Pictures of the project launch

  • November 27, 2013 - morfuddniajones

Here is a selection of photographs taken at the project launch in Merthyr Tydfil last Thursday, 28 November 2013



John Griffiths, AM, Welsh Government Minister for Culture and Sport launching


Minister for Culture and Sport, John Griffiths, AM and the Chief Executive and National Librarian, Dr Aled Gruffudd Jones chatting following the launch.


Avril Jones, NLW; Paola Marchionni, Jisc; and Lorna Hughes, NLW looking at the website of the digital archive.


Elgan Davies, Aberystwyth University; Elisabeth Bennett, Richard Burton Archives, Swansea University; Sian Williams, South Wales Miners’ Library, Swansea University; and Lorna Hughes, NLW looking at the content of the digital archive.

The audience paying attention to the speeches.


Rhys demonstrating the resource to the guests following the launch.


The event receiving media attention.


One of the guests having a great time browsing the brand new digital resource.



“A Welsh Army in the field” and the establishment of the Welsh Army Corps in 1914

  • October 10, 2013 - morfuddniajones


It was interesting to read a blog written by a colleague some time ago, discussing his work cataloguing pamphlets from the Gladstone collection here at the Library, and especially a pamphlet entitled “Through terror to triumph!”. This was a copy of David Lloyd George’s speech delivered as Chancellor of the Exchequer on 19 September 1914 at the Queen’s Hall at Langham Palace, London. Although this building is no more as it was destroyed during the Blitz in 1941, when the country was in the midst of the atrocities of the Second World War, what was heard there 99 years ago has a great relevance to the history of Wales during the Great War.

The key message of his speech was to justify Britain’s responsibility in defending small nations such as Belgium and Serbia – “the little five-foot-five nations” as Lloyd George referred to them in his speech, but it is what he said towards the end of his speech that takes my attention in this blog.

Wales must continue doing her duty. I should like to see a Welsh Army in the field. I should like to see the race that faced the Norman for hundreds of years in a struggle for freedom, the race that helped to win Crecy, the race that fought for a generation under Glendower against the greatest captain in Europe – I should like to see that race give a good taste of its quality in this struggle in Europe; and they are going to do it.

Those are the exact words of the five foot five inches tall Welshman, and as he announced that he would like to see a Welsh army in the field, he received a prolonged ovation from the audience. The words he spoke were compatible with the nation’s feelings at the time with expressions of national unity with the founding of the University of Wales, The National Library of Wales and The National Museum of Wales.

But what became of this? Two days later, the words began to be turned into action at a conference held at 11 Downing Street where a few prominent Welshmen were present. A provisional committee was formed, and before the end of the month, they arranged a National Conference at Cardiff to launch a Scheme for a Welsh Army Corps, with the Earl of Plymouth as Chairman and Owen W. Owen as Secretary. With nearly two thousand guests representing the Welsh at all levels, it was pledged that Wales, including Monmouthshire would raise a complete Army Corps, and this was sanctioned by Lord Kitchener, the Secretary of State for War.

The first meeting of the National Executive Committee was held on 2 October 1914 at the Law Courts in Cardiff, and by the 10th of that month, the War Office issued a letter to the General Officer Commanding-in-Chief for Western Command notifying that the Committee was authorised to raise a Welsh Army Corps of two Divisions. By the end of February 1915, the Welsh Army Corps had 20,000 men – enough to raise the first division, which finally became known as the 38th (Welsh) Division.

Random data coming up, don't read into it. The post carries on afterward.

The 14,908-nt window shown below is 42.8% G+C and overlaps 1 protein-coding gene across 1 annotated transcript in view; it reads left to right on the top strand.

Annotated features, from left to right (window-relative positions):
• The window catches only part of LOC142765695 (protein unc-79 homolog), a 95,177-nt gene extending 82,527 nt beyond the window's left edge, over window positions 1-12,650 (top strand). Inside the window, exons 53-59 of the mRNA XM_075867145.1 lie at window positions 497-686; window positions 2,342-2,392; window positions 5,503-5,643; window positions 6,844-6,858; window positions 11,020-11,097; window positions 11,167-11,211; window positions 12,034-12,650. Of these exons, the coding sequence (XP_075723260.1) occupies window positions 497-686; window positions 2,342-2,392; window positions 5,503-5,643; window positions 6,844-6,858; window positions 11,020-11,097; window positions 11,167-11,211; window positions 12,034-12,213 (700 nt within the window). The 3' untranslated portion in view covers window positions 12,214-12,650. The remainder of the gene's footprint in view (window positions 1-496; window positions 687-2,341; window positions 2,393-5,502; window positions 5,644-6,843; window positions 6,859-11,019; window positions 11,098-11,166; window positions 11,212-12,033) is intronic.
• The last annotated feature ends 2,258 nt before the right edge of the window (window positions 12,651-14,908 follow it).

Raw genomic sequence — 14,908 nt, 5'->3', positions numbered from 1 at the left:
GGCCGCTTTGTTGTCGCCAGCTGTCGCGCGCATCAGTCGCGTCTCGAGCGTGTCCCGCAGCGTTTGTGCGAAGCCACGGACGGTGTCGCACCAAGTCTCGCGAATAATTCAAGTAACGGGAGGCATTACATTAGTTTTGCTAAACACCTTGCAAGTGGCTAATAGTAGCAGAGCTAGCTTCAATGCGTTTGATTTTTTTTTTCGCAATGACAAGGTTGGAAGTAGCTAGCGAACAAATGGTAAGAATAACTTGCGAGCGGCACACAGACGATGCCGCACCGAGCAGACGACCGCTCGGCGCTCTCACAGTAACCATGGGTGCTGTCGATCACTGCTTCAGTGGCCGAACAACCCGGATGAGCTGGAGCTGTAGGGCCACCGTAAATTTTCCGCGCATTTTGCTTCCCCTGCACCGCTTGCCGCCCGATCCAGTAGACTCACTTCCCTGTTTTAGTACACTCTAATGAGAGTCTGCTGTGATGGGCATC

The Welsh Army Corps Records was donated to the National Library by the widow of Owen William Owen, CBE in 1930. This collection has been arranged into three groups – correspondence, accounts and tenders for clothing and necessaries as they established the Corps; applications for commission; and administrative papers. As one goes through the entire collection of 167 boxes, 5 volumes, 3 rolls and one folder, the work and achievements of the Welsh Army Corps between 1914 and 1921 becomes clear.

The archive was chosen as one of the collections that would be digitised in its entirety for ‘The Welsh experience of World War One, 1914-1918’, a digitisation project funded by Jisc. By the end of this year, you will be able to search through the whole collection when the project’s website will be launched.

D. Rhys Davies

Digitisation, Description and Legacy Acquisitions Section
The National Library of Wales


A Welsh version of this blog was originally posted on the Welsh side of The National Library of Wales’ Blog. The author wishes to thank Morfudd Jones for translating into English and to Julia Thomas for her work on the images.




Image 1

Front cover of the final report of the National Executive Committee relating to the history of the Welsh Army Corps 1914-1919, published in 1921.

(Welsh Army Corps Records, C113/2)

Image 2

Front cover and an extract of page 13 of the Welsh translation of the speech delivered by David Lloyd George at the Queen’s Hall on 19 September 1914.

(Welsh Army Corps Records, C113/9)

Image 3

Carbon copy of a letter sent by Owen W. Owen to General Sir W. Henry Mackinnon, the General Officer Commanding-in-Chief the day after the Conference held at Park Hall, Cardiff on 29 September 1914.

(Welsh Army Corps Records, C11/1)

A Trench Raid

  • August 15, 2013 - morfuddniajones

The following extract is taken from “MI 7b, the discovery of a lost propaganda archive from the Great War”.

A Trench Raid (21 September 1917)

At last, after what seemed years of waiting, the long-expected signal came, and we filed into the sap, and then crawled cautiously across No Man’s Land to the shelter of some friendly shell-craters about forty yards from the Boche wire. The signal for the final rush was to be an intensive bombardment on the flanks of the position we were to attack.